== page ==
PC Gaming’s Grey Market

(aka “What, Officer? It fell off a truck!”)

If you’re interested in the arcana of PC gaming sales and fraud in the games industry: I hope all three of you find something interesting in this post.

First, some background…

The PC gaming ecosystem is amazing. It’s where I’ve spent an embarrassing amount of my life, going back to when I was a kid. I’ve been building online games there the whole time and wouldn’t trade it for anything. The unique combination of open platforms and open commerce have allowed people to build a veritable cornucopia of services that create real benefits for gamers.

When smart people are all able to build, with no barriers to entry, magical things result.

As with any open platform, in addition to the good actors who create universal benefits, you also get overtly bad actors seeking to benefit from doing harm, as well as neutral actors who may not do bad things themselves, but they do enable bad behavior.

Taking the bad with the good is part of any open ecosystem. It’s inevitable. However, some of us feel strongly about shining a light on the bad, and those in the neutral who profit from enabling the bad, while still believing that open is the best way to go.

Keys and open markets: Black, White, and Grey

In games, much of the grey market revolves around “keys.” Digital representations of the right to play a game, or virtual items inside of games. Once those became widely used, it didn’t take long for enterprising outsiders to find ways to profit, creating new markets for their sale and resale. In itself, a great concept. As long as it’s done legally, and not harming others in the ecosystem.

In a good use case, the grey market for keys would involve people buying legitimately and reselling, widening the audience for games, and everyone benefiting. Sure, there might be some small number of people getting things for more cheaply than they otherwise could due to regional pricing differences, but in general, a net positive.

In reality, the most common use of “the grey market” is bad actors using stolen credit cards, stolen PayPal accounts, hacked steam accounts, and so on, buying up digital keys for games, then selling them on services who profit from each transaction.

In some cases, including one we helped shut down earlier this year, the “markets” aren’t actually markets at all. They’re the customer-facing site for people committing direct fraud, to sell digital goods that they fraudulently bought themselves. (In the US and most of Western Europe, the authorities act quickly, and companies like this are usually extinguished before they can take root.) There’s no other way to put it: They’re blatantly stealing, then selling what they stole.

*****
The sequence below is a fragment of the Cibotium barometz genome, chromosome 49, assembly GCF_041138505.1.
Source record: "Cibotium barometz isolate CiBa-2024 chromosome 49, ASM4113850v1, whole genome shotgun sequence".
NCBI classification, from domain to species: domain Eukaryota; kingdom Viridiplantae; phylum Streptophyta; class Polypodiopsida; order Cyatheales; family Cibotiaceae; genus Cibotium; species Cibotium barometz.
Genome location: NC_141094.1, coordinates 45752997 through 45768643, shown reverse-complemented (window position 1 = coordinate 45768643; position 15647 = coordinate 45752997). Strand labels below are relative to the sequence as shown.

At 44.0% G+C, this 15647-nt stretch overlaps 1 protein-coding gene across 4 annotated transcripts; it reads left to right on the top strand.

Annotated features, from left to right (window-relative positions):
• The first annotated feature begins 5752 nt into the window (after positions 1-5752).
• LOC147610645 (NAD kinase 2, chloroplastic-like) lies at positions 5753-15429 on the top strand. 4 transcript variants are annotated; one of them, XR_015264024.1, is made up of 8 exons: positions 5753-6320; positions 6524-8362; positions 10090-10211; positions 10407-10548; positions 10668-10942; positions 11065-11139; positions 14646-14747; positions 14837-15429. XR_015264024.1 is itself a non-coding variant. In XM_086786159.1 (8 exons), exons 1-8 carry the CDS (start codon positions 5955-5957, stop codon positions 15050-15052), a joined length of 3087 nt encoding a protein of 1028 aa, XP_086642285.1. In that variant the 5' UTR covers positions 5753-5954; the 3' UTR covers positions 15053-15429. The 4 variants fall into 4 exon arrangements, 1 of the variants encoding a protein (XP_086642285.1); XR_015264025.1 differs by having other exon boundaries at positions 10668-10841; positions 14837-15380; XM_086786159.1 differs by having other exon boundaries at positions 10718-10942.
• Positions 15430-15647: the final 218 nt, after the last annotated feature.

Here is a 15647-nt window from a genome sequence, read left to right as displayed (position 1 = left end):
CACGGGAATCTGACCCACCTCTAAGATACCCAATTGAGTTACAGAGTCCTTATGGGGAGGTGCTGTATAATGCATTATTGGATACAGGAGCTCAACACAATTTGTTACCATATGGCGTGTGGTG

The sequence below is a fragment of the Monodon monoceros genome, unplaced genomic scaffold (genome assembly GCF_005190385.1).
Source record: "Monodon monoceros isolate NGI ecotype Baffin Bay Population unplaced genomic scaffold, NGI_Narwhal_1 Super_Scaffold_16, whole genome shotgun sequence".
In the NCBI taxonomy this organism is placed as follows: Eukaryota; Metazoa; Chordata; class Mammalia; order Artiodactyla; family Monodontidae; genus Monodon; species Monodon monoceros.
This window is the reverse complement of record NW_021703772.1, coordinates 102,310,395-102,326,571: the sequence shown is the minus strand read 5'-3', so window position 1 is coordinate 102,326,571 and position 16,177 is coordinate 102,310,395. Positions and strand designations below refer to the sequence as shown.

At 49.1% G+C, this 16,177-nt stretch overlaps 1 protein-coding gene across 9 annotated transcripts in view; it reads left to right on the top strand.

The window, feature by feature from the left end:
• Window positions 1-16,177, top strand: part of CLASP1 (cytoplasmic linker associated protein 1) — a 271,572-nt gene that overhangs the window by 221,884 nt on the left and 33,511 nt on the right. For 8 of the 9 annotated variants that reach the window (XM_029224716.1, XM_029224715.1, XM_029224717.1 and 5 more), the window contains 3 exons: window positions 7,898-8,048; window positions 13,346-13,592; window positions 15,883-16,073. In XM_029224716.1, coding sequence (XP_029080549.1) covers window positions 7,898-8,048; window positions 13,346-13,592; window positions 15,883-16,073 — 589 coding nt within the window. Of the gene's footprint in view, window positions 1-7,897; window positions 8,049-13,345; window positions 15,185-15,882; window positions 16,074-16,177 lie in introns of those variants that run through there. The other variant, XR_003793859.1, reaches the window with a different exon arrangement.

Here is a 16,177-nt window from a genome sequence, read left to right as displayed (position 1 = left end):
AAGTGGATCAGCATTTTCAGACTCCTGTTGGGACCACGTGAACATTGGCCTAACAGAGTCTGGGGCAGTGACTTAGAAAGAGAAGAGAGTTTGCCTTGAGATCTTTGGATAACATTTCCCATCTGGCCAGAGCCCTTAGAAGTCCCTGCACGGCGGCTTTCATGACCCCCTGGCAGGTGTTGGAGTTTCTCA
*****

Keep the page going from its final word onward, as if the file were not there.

In other cases, the markets really are neutral markets — They’re just extremely convenient destinations for those who are doing the theft. This is the area in particular that’s become the hot topic: Where should the lines be drawn? Who’s to blame, the platforms or the actors? What responsibilities do markets have to their own customers? To others in the ecosystem that’s benefiting them?

Why is this suddenly a thing?

This became a topic earlier this year, following an incident where a large grey market seller of game keys was found to have sold off $450,000 of fraudulently obtained digital key inventory.

I’ve spent a lot of time dealing with fraud-related topics in online games, running digital storefronts, and partnering with legitimate resellers, for online games that have made hundreds of millions of dollars. Not at all to brag, but as a way to say: I’ve spent vastly more time on this topic than I ever cared to.

Put bluntly, I’ve seen some shit.

Fraud is a real topic, and one that’s exploded in the last few years as hackers get better (some even operating with state sponsorship), as more sites leak credentials, as more stolen credit cards go up for resale than ever before. Some details of which I discussed in a chat with the same site.

The site approached me for a follow-up Q&A yesterday, in which I added some further thoughts on the state of the world in the six months since.

They did a solid job, and I wanted to share some details from our chat that didn’t make the cut.

On creators protecting themselves

To be clear — My opinions are drawn from my experience in online games in particular, specifically with the games I’ve worked on and the investigations my teams have personally been involved in. The grey market may be perfectly ideal for everyone other than me and the developer who saw that half a million dollars of fraud. But I doubt it.